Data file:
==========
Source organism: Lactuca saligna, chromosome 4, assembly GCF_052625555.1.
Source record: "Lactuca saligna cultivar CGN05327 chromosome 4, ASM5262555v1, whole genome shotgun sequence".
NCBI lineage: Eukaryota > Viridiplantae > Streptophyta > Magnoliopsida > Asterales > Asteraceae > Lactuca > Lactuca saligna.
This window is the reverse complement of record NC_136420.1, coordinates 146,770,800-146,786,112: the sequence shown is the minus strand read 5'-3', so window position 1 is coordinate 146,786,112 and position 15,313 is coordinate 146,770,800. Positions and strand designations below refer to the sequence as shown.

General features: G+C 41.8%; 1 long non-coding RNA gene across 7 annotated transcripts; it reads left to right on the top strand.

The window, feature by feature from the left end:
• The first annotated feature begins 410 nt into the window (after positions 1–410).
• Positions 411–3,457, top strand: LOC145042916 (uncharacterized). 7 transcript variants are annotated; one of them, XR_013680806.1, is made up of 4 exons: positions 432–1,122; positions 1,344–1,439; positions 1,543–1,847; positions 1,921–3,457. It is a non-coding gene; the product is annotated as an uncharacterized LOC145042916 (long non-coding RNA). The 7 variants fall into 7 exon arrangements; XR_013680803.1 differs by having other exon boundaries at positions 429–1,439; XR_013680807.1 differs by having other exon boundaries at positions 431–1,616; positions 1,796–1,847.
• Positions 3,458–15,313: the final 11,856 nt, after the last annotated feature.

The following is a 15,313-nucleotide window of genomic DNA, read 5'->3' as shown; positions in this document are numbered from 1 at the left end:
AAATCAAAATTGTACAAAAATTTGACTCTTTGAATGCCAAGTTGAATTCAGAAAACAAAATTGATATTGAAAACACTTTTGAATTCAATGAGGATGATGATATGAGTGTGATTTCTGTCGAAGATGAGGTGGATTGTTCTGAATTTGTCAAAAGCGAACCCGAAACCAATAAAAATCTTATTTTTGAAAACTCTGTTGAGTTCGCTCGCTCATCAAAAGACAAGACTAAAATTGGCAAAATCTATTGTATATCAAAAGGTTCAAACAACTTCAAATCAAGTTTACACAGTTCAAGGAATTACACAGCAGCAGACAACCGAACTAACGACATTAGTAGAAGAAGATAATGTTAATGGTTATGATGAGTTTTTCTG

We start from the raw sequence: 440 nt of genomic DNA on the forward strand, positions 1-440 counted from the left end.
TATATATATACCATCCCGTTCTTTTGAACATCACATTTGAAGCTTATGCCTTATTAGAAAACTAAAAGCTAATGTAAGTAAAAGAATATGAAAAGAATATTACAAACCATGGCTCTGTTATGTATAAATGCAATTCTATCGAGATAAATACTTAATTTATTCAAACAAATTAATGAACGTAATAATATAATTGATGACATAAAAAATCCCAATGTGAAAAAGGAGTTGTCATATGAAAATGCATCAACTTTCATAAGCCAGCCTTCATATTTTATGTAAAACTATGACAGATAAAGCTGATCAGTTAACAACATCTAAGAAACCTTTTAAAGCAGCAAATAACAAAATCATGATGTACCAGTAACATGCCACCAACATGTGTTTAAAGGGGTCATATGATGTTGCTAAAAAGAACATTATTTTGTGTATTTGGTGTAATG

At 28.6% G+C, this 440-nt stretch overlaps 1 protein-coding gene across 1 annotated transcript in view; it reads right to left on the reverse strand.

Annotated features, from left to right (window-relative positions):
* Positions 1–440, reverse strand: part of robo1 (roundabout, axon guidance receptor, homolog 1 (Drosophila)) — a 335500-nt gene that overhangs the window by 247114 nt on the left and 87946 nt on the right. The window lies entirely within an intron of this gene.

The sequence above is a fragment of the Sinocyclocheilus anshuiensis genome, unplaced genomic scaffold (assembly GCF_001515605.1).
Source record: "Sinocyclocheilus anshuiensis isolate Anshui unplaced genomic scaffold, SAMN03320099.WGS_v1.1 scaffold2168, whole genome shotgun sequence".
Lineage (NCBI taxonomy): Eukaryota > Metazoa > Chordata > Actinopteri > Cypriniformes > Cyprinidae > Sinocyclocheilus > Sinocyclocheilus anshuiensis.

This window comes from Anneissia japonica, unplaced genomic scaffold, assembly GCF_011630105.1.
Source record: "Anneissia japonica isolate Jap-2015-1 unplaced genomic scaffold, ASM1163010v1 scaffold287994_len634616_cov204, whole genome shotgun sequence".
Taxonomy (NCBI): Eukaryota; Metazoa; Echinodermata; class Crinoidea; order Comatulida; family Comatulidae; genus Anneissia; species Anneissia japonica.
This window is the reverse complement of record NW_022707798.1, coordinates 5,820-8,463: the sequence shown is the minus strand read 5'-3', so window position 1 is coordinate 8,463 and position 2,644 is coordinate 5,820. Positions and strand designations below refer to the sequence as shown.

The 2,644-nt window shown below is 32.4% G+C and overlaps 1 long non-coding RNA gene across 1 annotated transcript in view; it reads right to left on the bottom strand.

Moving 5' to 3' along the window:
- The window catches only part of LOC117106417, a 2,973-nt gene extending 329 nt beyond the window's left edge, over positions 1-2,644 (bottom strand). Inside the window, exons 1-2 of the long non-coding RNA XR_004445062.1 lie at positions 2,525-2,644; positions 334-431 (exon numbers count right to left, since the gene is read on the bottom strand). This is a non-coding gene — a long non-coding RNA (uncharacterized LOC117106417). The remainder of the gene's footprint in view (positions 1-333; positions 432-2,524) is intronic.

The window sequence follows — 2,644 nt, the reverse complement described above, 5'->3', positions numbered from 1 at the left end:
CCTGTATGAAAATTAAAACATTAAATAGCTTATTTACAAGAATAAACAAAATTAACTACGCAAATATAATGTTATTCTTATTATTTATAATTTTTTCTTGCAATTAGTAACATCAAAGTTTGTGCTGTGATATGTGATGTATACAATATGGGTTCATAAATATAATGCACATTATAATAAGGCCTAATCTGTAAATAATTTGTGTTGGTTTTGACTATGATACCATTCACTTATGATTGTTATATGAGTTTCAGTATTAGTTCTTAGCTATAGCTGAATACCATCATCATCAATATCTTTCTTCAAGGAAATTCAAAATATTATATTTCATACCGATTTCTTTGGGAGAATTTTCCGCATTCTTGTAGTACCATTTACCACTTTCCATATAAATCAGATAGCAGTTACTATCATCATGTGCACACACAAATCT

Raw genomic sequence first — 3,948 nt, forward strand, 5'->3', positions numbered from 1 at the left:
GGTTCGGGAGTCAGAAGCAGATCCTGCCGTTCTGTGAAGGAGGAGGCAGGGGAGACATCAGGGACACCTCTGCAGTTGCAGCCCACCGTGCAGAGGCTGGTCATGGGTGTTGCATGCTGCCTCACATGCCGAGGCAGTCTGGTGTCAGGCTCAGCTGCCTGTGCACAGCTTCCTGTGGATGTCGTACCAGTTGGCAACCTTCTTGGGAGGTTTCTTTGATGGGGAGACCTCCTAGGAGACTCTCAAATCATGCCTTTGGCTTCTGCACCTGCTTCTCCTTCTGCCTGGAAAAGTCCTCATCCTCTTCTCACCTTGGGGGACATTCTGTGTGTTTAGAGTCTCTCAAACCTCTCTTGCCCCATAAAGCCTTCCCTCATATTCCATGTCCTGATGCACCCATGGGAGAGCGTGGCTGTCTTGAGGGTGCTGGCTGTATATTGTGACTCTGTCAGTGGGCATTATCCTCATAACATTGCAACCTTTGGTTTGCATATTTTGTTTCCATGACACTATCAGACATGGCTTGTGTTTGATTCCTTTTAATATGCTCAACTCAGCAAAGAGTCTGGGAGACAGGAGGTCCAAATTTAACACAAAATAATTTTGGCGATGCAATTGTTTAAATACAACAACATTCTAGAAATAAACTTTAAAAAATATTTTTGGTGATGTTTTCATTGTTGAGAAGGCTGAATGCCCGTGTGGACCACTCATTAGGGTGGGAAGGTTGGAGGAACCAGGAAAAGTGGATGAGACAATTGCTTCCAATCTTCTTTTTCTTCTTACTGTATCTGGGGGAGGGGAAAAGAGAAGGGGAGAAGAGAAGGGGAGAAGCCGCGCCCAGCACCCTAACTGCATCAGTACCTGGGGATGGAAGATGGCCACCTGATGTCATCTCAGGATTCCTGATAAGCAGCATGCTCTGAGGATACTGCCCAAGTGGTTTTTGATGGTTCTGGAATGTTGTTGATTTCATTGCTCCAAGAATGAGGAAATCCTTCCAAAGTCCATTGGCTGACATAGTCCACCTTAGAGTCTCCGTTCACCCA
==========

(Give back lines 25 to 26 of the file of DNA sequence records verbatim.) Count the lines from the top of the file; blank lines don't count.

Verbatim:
Moving 5' to 3' along the window:
- The window catches only part of LOC117106417, a 2,973-nt gene extending 329 nt beyond the window's left edge, over positions 1-2,644 (bottom strand). Inside the window, exons 1-2 of the long non-coding RNA XR_004445062.1 lie at positions 2,525-2,644; positions 334-431 (exon numbers count right to left, since the gene is read on the bottom strand). This is a non-coding gene — a long non-coding RNA (uncharacterized LOC117106417). The remainder of the gene's footprint in view (positions 1-333; positions 432-2,524) is intronic.